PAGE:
Author Topic: How to interpret relationships e.g. what is cousin?  (Read 1695 times)

Offline notaninch

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How to interpret relationships e.g. what is cousin?
« on: Wednesday 19 July 17 14:45 BST (UK) »
Hello

I suspect I may get a variety of answers to my question but here goes. I have an example of an ancestor taken from Burke's Peerage of a marriage circa 1680 where he married his cousin. My question is how do I interpret this. Should I assume they were first cousins or did for example 'cousin' include relatives who were further removed i.e. second or third cousins. Hope this makes sense.


Offline stanmapstone

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Re: How to interpret relationships e.g. what is cousin?
« Reply #1 on: Wednesday 19 July 17 14:48 BST (UK) »
From the OED
Cousin
a. A collateral relative more distant than a brother or sister; a kinsman or kinswoman, a relative; formerly very frequently applied to a nephew or niece. Obs.
b. In legal language formerly often applied to the next of kin, or the person to whom one is next of kin, including direct ancestors and descendants more remote than parents and children.
The strict modern sense is the son or daughter of (one's) uncle or aunt.

Stan
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Offline barryd

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Re: How to interpret relationships e.g. what is cousin?
« Reply #2 on: Wednesday 19 July 17 15:25 BST (UK) »
barryd and Ruth Newton BOWES are 1st cousins 2 times removed.  Their common ancestors are Thomas BOWES and Jane WATSON.

Horace Kenneth Kennedy-Skipton married Ruth Newton Bowes 5 June 1918 St. Peter's, Mountsorrel, Leicester,  England. They are mentioned in Burkes, Irish Nobility.

The PAF (Personal Ancestral File) system has a programme that calculates all relationships (or will not function if no relationship is detected).


Offline notaninch

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Re: How to interpret relationships e.g. what is cousin?
« Reply #3 on: Wednesday 19 July 17 16:04 BST (UK) »
barryd and Ruth Newton BOWES are 1st cousins 2 times removed.  Their common ancestors are Thomas BOWES and Jane WATSON.

Horace Kenneth Kennedy-Skipton married Ruth Newton Bowes 5 June 1918 St. Peter's, Mountsorrel, Leicester,  England. They are mentioned in Burkes, Irish Nobility.

The PAF (Personal Ancestral File) system has a programme that calculates all relationships (or will not function if no relationship is detected).

I am confident a PAF programme would verify a relationship if I had the underlying records but the problem is this was in Ireland. I cannot find a marriage index that confirms when they married. I do have evidence of who the parents were from will abstracts but no bmd records to establish how the spouses parents were related, hence my dilemma and why I am seeking advice on how to interpret the Burke's Peerage wording.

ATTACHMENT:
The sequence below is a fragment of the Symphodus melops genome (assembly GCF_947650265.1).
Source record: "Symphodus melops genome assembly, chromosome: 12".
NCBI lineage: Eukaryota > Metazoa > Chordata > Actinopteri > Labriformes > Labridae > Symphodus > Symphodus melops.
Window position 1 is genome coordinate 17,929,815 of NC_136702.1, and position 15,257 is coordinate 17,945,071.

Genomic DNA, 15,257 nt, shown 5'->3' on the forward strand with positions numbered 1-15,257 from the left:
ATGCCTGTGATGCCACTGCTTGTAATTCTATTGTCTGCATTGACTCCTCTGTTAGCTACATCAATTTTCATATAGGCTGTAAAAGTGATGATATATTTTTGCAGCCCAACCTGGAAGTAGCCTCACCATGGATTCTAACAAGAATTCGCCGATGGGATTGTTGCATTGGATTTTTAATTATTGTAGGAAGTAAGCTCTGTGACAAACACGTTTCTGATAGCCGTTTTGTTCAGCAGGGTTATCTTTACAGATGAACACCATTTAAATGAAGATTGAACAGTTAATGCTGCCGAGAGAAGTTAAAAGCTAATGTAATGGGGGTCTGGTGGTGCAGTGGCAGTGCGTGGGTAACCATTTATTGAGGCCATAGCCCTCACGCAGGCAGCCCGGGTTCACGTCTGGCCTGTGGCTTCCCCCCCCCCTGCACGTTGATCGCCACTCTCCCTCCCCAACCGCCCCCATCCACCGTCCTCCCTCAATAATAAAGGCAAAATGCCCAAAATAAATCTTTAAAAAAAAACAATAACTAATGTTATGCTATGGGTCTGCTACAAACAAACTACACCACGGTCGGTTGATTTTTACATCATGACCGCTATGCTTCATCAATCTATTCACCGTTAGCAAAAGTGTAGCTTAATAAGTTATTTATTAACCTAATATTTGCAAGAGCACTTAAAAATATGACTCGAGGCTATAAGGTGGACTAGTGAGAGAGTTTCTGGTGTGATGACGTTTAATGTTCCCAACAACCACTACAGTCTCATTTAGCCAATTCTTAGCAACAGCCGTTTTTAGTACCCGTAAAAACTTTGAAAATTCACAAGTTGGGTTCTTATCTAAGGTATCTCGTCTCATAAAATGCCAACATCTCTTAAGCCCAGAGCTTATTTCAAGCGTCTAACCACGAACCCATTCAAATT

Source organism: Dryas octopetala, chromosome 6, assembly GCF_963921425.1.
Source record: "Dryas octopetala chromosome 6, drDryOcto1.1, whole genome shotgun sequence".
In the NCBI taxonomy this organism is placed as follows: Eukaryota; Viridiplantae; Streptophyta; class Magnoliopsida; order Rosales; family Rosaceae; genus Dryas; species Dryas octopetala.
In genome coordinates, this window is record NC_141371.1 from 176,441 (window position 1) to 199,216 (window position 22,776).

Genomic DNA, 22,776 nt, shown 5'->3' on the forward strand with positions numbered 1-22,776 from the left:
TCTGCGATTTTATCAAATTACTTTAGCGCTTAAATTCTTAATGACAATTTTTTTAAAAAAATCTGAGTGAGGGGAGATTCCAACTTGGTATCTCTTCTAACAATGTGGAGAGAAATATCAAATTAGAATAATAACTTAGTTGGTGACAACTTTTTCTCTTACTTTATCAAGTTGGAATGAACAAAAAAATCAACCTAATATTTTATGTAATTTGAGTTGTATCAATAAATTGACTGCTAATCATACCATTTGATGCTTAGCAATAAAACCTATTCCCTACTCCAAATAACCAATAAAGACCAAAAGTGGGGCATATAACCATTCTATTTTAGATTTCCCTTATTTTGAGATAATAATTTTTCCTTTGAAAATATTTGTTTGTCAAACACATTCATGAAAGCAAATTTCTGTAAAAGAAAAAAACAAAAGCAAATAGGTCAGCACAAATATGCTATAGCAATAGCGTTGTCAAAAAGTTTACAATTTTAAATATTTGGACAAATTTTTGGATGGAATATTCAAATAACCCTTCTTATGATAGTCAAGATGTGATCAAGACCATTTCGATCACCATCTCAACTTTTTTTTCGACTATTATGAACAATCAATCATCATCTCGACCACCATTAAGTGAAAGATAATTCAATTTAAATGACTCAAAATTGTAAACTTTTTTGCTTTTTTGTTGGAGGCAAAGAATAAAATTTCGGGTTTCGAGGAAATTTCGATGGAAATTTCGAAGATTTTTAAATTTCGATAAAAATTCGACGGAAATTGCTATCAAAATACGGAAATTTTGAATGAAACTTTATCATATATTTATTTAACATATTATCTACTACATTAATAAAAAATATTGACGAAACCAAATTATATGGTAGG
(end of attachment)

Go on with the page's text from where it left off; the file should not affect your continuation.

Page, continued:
Offline JohninSussex

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Re: How to interpret relationships e.g. what is cousin?
« Reply #4 on: Wednesday 19 July 17 23:49 BST (UK) »
I would have expected Burke's Peerage to have listed the known members of the previous generations so that the spouse would appear in the pedigree.  Otherwise how would Burke's
 know they were cousins?
Rutter, Sampson, Swinerd, Head, Redman in Kent.  Others in Cheshire, Manchester, Glos/War/Worcs.
RUTTER family and Matilda Sampson's Will:

Offline notaninch

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Re: How to interpret relationships e.g. what is cousin?
« Reply #5 on: Thursday 20 July 17 10:23 BST (UK) »
I would have expected Burke's Peerage to have listed the known members of the previous generations so that the spouse would appear in the pedigree.  Otherwise how would Burke's
 know they were cousins?

Burke's Pedigree implies the relationship by stating that Mary marries her cousin William. The entry does tell me who the parents of William are but does not name the parents of Mary. Mary's parents are not part of  William's direct line they are only related following the marriage of Mary and William,  so perfectly reasonable her parents are not in Burke's entry. I do have collateral information that gives me the names of Mary's parents; taken from an abstract of a will.

Offline Skoosh

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Re: How to interpret relationships e.g. what is cousin?
« Reply #6 on: Friday 21 July 17 09:21 BST (UK) »
Oscar Wilde described "Burke's Peerage!" as the greatest work of fiction published in the English language!  ;D

Skoosh.

Offline notaninch

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Re: How to interpret relationships e.g. what is cousin?
« Reply #7 on: Friday 21 July 17 09:56 BST (UK) »
Oscar Wilde described "Burke's Peerage!" as the greatest work of fiction published in the English language!  ;D

Skoosh.
Oscar Wilde had opinions on just about everything and while I do find some were wise and some were amusing not all were correct in my opinion so I don't suppose he would mind if I said where's the proof it is fiction. In my experience most of the information is correct most of the time. Perhaps he meant something different by it being fiction.....i.e. it was pretentious ....Peerage and Class!

Offline Skoosh

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Re: How to interpret relationships e.g. what is cousin?
« Reply #8 on: Friday 21 July 17 10:37 BST (UK) »
DNA test the lot of them & we'll see what claims & pretensions are fiction & what aint!

Skoosh.